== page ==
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Passing the Ball

“Hire people who are better than you are, then leave them to get on with it…Look for people who will aim for the remarkable, who will not settle for the routine.” – David Ogilvy

Delegation is one of the most essential skills to master as a leader and one of the more challenging. Done well, it’s the fundamental behavior that impacts the culture, execution, and the bottom line. And, it creates inclusive leaders, flexible businesses, and the fostering of leaders in each seat in the organization.

Of course: there are plenty of reasons why we do it, and plenty of reasons why we don’t. 

In this excellent podcast conversation with my colleague Virginia Bauman, we unpack delegation in all of its facets and workplace relational complexity. 

Delegation is not just about tossing ‘the thing that needs to get done’ to someone. The art of delegation is setting the thing up for success at the outset. Am I tossing this to the right person? What is their readiness? How do we talk about that? What context do they need to do this thing well?

The relational skills needed to lead well converge around delegation because the cooperative, relationship-driven dynamic of delegation is inherent. As leaders, we must not only look at our own capacity for it, but evaluate others’ capacity as well, and then invest in the relationship that will hold the commitment. 

Solid communication skills and trust are key components to delegation gone well. Moreover, as a leader, leaning into the aspects of trust can be a useful rubric for sorting out what feedback may need to be given, what expectations may need to be reset, and considering where it may be worthwhile to allow trust to be reinforced.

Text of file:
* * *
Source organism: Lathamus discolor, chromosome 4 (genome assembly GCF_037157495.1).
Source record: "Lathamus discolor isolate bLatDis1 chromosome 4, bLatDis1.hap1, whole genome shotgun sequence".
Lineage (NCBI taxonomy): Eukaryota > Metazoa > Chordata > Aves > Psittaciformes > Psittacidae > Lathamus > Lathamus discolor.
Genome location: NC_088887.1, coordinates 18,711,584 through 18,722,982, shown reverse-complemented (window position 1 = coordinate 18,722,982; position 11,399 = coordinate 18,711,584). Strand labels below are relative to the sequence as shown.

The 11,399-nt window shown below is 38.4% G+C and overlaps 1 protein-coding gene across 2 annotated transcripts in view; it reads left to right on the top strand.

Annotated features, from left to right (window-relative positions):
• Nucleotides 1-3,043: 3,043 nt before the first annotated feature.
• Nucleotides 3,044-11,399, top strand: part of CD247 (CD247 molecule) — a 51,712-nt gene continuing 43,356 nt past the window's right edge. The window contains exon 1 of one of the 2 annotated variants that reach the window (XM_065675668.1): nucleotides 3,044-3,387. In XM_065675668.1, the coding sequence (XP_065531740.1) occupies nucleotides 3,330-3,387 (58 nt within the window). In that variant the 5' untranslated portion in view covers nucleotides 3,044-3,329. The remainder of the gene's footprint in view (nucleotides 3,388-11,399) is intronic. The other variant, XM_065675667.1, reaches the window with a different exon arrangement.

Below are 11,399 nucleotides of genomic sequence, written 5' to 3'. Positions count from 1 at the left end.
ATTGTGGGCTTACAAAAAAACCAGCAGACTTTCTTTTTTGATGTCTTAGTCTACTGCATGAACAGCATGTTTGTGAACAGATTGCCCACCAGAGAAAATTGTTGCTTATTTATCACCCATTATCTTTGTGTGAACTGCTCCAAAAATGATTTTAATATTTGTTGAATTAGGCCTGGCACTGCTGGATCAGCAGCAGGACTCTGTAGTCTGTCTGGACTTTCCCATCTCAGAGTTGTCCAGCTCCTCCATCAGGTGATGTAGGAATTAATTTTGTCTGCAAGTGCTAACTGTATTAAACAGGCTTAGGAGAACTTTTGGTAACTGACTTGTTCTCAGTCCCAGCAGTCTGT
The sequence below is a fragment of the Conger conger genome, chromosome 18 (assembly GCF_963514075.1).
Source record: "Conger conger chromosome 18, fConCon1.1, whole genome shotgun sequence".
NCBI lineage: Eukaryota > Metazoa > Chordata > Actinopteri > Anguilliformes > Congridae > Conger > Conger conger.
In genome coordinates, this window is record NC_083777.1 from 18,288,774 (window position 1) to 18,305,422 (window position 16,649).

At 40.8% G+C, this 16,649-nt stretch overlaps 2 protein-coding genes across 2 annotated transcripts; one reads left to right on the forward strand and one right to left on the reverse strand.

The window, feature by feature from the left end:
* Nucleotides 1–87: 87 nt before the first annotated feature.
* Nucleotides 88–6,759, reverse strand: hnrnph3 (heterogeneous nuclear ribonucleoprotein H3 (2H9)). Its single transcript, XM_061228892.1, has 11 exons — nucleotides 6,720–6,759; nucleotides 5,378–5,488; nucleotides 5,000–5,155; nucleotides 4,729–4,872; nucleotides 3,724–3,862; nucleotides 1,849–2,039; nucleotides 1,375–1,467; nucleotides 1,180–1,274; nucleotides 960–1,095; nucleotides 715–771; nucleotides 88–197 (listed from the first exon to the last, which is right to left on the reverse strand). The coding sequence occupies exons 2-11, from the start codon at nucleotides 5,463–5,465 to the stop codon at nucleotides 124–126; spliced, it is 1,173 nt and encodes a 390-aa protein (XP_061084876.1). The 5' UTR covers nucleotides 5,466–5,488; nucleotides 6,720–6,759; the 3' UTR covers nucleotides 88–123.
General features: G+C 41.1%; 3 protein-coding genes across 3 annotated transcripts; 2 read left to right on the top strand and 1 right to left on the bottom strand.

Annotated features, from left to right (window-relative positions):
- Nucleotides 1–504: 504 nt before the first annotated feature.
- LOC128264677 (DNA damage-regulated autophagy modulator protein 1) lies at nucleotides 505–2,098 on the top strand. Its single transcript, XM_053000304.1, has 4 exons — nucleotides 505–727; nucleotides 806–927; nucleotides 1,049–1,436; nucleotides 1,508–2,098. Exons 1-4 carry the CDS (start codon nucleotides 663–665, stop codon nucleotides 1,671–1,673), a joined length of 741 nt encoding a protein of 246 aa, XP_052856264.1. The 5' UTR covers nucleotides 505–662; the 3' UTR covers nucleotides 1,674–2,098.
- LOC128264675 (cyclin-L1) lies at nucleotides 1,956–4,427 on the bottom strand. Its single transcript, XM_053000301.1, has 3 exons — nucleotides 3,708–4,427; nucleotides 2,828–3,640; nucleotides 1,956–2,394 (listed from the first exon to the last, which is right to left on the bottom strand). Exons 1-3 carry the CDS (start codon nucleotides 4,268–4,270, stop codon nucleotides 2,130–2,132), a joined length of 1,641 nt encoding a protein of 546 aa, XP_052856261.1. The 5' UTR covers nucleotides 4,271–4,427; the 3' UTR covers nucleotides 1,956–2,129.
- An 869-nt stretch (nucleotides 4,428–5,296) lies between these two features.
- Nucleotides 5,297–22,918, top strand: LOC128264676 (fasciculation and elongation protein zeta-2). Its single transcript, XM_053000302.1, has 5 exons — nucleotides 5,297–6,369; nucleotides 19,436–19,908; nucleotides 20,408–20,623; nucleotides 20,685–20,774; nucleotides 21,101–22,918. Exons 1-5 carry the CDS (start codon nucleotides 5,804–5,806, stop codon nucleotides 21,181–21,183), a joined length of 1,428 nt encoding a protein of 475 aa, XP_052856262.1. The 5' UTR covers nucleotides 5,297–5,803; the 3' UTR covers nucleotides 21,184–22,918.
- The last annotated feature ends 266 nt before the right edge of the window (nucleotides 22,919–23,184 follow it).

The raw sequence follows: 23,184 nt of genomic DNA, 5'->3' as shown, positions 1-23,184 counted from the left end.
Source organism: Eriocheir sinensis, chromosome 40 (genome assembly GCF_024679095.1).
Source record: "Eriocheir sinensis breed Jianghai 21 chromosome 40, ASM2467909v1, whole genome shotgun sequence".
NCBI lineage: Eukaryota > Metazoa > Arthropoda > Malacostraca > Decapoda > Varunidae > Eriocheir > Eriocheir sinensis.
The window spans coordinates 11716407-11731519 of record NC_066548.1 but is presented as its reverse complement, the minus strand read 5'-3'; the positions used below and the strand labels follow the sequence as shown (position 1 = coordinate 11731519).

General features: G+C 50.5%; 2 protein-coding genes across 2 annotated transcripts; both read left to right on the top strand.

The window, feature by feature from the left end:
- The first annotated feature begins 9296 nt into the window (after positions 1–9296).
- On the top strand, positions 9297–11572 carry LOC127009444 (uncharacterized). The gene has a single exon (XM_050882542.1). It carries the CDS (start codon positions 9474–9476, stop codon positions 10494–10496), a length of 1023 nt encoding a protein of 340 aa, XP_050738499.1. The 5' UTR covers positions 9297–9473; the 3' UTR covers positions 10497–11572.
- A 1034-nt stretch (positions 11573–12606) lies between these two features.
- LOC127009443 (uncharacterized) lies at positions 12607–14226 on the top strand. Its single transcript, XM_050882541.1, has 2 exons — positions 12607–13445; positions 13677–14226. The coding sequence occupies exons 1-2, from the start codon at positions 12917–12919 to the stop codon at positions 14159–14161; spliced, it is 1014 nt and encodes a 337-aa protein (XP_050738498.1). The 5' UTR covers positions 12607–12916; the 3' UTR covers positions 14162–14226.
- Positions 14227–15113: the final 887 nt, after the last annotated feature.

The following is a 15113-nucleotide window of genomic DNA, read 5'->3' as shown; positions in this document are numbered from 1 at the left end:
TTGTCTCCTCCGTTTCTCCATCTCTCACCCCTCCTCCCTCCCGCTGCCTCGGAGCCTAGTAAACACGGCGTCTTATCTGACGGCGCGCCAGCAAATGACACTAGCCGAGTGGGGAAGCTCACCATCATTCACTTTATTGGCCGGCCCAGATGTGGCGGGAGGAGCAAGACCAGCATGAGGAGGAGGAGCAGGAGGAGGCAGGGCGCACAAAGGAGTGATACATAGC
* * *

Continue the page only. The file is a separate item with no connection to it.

Delegation done well also creates a record and a map for accountability which can be used for managing up as well as managing your direct reports. In other words: if your leader is too busy to do this with you, you can ask for it. Not only does this foster having leaders in every seat in the organization, but this process of documentation can be very supportive for everyone, including those with neurodivergence. 

Use the following Readiness vs. Importance exercise to help inform your decisions to delegate or not. 

The Readiness vs. Importance Exercise

a.) Think of a task or project that you want to delegate. Identify a person who might be able to complete the work. Use the graph below to plot them on the grid.

b.) Have a plan when you delegate. Ask yourself the following questions to make sure you’re considering all of the pieces to the delegation puzzle.

  1. How will you hand off the work to them? What context will you provide? What expectations will you set?
  2. What questions will you ask them to understand their readiness?
  3. When will you check in and provide feedback? How frequently?
  4. How will you connect it to their goals and motivations?


Connect. Think. Lead. Adapted from the forward I wrote to a friend’s new book… Connect. Think. Do. I’d first gotten the call, an inquiry call for coaching, two weeks previous. In a follow-up…
Since Feeling is First My most favorite lines of poetry are from ee cummings: since feeling is first / who pays any attention / to the syntax of things / will never wholly kiss…
Being & Doing “What you are will show, ultimately. Start now, every day, becoming, in your actions, your regular actions, what you would like to become in the bigger scheme of things.” —…



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